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PYREX C17 Clear Vintage Glass Insulator

PYREX C17 Clear Vintage Glass Insulator

Regular price $7.00 CAD
Regular price $11.00 CAD Sale price $7.00 CAD
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Clear PYREX C17 glass insulator

This style was developed for telephone carrier circuits using small steel pins. Initially Corning Pyrex glass was used and later many companies produced this style.

Note: The insulators a free of any major cracks but might have some minor nicks/chips.

Use this insulator with my indoor lamp base.

We also have gift certificates available for your friends.

Dimensions

Insulator diameter: 2.5 inches

Height:4.0 inches

CD Number

CD 128

History

Corning-Pyrex insulators were manufactured by the Corning Glass Works in Corning, New York, from 1924 through 1951.
Initial consideration to use glass as an insulator material by Corning is dated as far back as 1913 according to existing records. Pyrex glass was developed in 1915 by Corning and was used for cookware, bakeware, and laboratory glass products. Pyrex is a heat-shock resistant borosilicate glass of 80% silica, 4% alkali, 2% alumina, and 13% boric acid. Trademark Pyrex was registered July 10, 1915, issued July 13, 1917, and patented May 27, 1919, #1,304,623. Corning used Pyrex glass for all of their production of communication, power, and radio insulators.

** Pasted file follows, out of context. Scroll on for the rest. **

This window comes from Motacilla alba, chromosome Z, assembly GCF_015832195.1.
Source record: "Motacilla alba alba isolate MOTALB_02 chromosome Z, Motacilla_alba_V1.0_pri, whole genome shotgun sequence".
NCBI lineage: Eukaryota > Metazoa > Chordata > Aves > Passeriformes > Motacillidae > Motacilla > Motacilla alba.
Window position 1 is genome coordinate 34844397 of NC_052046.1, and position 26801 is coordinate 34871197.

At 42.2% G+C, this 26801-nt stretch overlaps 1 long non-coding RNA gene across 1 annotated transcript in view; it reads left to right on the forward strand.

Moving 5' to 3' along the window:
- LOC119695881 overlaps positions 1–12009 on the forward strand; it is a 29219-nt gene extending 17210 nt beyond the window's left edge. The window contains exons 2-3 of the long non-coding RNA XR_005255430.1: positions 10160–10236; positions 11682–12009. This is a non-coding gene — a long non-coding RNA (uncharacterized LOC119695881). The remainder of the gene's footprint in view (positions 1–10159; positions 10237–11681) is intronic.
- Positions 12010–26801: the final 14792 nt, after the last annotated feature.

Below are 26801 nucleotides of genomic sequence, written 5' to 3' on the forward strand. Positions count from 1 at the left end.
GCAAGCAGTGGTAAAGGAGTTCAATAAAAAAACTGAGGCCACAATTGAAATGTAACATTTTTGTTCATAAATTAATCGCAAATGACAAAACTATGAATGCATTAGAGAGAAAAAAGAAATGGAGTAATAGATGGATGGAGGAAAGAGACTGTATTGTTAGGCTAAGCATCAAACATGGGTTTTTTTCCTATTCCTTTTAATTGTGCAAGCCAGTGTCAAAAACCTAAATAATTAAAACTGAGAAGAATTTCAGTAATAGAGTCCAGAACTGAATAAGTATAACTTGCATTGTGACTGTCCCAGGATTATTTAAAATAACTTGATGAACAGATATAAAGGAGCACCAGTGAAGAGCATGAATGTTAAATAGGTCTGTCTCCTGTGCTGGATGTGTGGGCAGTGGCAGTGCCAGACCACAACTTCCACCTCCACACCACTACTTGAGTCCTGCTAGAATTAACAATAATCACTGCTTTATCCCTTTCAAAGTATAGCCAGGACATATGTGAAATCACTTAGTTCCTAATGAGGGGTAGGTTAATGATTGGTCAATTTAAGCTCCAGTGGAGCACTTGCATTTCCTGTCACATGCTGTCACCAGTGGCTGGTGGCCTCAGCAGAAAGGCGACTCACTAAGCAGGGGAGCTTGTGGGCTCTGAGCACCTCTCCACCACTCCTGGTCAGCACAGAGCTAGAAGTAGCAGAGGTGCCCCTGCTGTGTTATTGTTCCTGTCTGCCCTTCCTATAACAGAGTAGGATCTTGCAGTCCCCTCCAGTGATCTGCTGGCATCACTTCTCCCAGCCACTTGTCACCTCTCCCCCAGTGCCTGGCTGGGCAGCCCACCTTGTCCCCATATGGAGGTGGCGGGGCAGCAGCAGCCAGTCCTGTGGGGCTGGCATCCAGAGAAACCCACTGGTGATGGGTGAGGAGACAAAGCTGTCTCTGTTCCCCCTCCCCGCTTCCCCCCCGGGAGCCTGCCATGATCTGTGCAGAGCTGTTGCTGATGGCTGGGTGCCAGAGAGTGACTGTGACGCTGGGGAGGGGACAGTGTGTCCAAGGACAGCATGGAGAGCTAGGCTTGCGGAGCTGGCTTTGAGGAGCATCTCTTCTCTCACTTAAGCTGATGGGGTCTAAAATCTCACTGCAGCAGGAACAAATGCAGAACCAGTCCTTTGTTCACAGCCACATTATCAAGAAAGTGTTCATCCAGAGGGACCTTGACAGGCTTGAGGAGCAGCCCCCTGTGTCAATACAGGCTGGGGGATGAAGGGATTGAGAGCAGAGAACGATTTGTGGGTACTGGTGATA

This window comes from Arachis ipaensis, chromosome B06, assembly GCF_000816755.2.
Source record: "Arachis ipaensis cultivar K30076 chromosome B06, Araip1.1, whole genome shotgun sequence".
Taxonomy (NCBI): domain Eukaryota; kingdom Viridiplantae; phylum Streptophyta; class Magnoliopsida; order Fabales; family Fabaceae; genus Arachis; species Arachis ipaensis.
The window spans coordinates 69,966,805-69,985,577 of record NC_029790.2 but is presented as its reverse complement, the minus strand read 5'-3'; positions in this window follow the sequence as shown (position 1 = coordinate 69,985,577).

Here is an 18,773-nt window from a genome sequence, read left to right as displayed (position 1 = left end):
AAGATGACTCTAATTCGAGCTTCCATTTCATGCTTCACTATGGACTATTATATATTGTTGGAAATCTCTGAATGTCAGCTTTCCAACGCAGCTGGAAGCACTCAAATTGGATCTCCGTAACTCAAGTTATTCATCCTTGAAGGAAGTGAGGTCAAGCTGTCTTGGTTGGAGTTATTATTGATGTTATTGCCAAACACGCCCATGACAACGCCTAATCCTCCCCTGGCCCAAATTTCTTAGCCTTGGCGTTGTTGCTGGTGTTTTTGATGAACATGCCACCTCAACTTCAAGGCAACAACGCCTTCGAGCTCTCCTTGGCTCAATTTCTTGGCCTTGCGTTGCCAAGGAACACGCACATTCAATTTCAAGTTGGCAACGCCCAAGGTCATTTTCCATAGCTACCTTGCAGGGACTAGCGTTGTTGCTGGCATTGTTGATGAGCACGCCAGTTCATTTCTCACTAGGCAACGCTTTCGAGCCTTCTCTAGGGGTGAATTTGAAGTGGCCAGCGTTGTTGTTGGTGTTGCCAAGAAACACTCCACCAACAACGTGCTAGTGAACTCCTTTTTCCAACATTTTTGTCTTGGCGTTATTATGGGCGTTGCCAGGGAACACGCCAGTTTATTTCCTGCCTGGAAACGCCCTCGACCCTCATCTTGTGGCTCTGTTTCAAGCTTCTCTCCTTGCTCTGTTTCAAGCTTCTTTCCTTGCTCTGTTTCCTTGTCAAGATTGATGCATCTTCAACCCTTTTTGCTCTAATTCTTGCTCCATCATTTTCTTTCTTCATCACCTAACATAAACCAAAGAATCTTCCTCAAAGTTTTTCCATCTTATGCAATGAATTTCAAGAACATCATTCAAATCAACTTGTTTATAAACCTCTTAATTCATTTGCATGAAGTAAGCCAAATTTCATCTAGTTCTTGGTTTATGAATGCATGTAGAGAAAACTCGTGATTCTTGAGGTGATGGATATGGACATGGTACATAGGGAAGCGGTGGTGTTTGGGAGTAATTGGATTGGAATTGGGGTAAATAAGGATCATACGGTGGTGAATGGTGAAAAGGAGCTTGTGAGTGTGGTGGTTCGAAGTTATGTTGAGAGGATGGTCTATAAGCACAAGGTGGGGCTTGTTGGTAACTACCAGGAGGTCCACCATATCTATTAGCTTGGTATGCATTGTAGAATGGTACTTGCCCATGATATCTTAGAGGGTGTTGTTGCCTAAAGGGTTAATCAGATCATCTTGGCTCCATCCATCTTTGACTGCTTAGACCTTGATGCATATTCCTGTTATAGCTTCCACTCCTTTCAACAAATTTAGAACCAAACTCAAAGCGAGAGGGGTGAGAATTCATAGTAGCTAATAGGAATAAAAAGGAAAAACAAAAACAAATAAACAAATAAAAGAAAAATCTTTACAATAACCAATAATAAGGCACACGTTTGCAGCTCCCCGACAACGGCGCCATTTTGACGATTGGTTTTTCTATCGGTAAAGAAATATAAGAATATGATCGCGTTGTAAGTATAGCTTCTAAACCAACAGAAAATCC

The permanent characteristics of the glass sold under the Pyrex trademark met the insulation requirements for high voltage transmission.

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  • Glass Insulators

    Glass insulators were first produced in the 1850's for use with telegraph lines. As technology developed insulators were needed for telephone lines, electric power lines, and other applications. In the mid 1960's a few people began collecting these antique glass insulators. Today there are over 3,000 insulator collectors.

  • “CD” NUMBERS

    All glass pintype insulators are classified in what is called the “CD Numbering” system of identification. This system was created and used by N.R. “Woody” Woodward, an early pioneer, researcher and author in the field of collecting glass insulators. The CD (Consolidated Design) numbers basically identify insulators by their shape and profile, regardless of exact embossed markings, glass color, or base type.